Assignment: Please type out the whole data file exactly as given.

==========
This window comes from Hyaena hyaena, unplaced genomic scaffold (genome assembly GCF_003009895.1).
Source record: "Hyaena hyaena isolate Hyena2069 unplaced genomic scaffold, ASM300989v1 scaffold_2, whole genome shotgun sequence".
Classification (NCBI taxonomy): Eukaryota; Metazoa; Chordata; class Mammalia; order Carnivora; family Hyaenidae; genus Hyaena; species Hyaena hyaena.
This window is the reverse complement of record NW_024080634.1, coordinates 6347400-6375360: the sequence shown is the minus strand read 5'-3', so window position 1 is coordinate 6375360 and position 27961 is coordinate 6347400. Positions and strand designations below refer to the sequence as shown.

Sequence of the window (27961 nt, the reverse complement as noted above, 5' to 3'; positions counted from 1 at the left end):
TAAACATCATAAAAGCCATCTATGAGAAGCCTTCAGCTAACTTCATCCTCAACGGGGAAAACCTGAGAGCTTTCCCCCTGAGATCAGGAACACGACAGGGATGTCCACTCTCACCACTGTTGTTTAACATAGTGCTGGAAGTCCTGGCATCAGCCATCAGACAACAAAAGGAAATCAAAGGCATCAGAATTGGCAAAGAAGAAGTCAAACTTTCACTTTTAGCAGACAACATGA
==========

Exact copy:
This window comes from Hyaena hyaena, unplaced genomic scaffold (genome assembly GCF_003009895.1).
Source record: "Hyaena hyaena isolate Hyena2069 unplaced genomic scaffold, ASM300989v1 scaffold_2, whole genome shotgun sequence".
Classification (NCBI taxonomy): Eukaryota; Metazoa; Chordata; class Mammalia; order Carnivora; family Hyaenidae; genus Hyaena; species Hyaena hyaena.
This window is the reverse complement of record NW_024080634.1, coordinates 6347400-6375360: the sequence shown is the minus strand read 5'-3', so window position 1 is coordinate 6375360 and position 27961 is coordinate 6347400. Positions and strand designations below refer to the sequence as shown.

Sequence of the window (27961 nt, the reverse complement as noted above, 5' to 3'; positions counted from 1 at the left end):
TAAACATCATAAAAGCCATCTATGAGAAGCCTTCAGCTAACTTCATCCTCAACGGGGAAAACCTGAGAGCTTTCCCCCTGAGATCAGGAACACGACAGGGATGTCCACTCTCACCACTGTTGTTTAACATAGTGCTGGAAGTCCTGGCATCAGCCATCAGACAACAAAAGGAAATCAAAGGCATCAGAATTGGCAAAGAAGAAGTCAAACTTTCACTTTTAGCAGACAACATGA